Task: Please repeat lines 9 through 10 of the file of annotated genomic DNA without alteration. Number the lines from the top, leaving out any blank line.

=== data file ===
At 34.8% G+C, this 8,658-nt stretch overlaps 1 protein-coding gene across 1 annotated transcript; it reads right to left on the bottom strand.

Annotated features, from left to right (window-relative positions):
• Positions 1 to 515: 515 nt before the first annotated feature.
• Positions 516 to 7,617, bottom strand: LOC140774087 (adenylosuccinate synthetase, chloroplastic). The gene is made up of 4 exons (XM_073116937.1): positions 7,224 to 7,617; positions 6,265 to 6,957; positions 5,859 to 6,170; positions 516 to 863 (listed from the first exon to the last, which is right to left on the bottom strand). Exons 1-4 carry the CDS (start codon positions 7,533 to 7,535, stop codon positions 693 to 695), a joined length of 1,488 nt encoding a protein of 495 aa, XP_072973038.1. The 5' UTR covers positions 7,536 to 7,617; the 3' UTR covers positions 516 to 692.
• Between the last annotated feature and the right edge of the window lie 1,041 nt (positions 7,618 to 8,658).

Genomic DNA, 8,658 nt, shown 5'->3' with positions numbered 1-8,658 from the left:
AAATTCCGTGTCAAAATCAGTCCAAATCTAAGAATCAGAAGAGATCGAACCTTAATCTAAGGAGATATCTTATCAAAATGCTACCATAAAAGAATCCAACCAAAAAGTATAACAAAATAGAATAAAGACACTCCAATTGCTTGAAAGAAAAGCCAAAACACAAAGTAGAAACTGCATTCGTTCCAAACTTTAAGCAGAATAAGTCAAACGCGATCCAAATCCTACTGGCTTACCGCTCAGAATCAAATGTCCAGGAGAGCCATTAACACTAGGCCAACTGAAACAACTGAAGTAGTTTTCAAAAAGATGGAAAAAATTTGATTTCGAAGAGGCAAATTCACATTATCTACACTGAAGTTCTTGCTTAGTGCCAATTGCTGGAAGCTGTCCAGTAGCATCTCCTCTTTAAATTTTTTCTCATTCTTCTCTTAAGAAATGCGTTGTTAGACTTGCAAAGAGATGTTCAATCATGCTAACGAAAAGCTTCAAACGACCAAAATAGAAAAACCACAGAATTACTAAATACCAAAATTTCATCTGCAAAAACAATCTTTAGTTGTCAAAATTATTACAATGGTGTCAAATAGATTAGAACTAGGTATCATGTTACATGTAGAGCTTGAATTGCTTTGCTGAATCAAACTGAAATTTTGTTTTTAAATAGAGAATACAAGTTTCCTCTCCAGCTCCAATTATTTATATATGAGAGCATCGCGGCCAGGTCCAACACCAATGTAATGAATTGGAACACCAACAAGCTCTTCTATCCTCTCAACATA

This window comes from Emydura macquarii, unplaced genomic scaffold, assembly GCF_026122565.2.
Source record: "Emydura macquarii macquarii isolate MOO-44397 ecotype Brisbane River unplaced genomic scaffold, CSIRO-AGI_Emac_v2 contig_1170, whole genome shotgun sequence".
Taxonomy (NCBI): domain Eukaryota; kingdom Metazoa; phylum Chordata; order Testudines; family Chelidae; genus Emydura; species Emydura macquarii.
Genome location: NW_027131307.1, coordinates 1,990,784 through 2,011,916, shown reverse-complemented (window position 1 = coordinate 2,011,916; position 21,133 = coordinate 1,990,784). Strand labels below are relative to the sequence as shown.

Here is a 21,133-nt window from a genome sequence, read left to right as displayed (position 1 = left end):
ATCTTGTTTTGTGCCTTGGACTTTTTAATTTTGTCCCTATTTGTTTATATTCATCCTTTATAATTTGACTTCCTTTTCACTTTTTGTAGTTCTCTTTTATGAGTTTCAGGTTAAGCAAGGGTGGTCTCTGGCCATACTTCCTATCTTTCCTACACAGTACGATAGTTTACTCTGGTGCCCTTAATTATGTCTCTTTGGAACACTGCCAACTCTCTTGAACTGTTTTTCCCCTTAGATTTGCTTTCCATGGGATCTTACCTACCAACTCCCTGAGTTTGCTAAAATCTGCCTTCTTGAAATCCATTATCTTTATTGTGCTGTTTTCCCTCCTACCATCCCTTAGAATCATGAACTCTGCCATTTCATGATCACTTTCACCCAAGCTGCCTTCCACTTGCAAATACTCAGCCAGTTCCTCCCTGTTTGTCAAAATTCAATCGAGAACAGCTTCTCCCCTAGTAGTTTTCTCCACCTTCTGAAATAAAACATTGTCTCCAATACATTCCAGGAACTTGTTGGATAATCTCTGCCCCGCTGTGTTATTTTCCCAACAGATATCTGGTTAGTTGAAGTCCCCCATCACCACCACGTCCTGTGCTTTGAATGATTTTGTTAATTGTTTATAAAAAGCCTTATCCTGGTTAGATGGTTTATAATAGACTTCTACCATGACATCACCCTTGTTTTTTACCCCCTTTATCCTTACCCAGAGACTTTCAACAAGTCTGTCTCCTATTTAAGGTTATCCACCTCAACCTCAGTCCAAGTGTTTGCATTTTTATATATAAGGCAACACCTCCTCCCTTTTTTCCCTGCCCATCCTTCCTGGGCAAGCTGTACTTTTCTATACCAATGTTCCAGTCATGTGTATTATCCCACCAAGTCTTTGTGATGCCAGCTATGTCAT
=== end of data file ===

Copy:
Source record: "Emydura macquarii macquarii isolate MOO-44397 ecotype Brisbane River unplaced genomic scaffold, CSIRO-AGI_Emac_v2 contig_1170, whole genome shotgun sequence".
Taxonomy (NCBI): domain Eukaryota; kingdom Metazoa; phylum Chordata; order Testudines; family Chelidae; genus Emydura; species Emydura macquarii.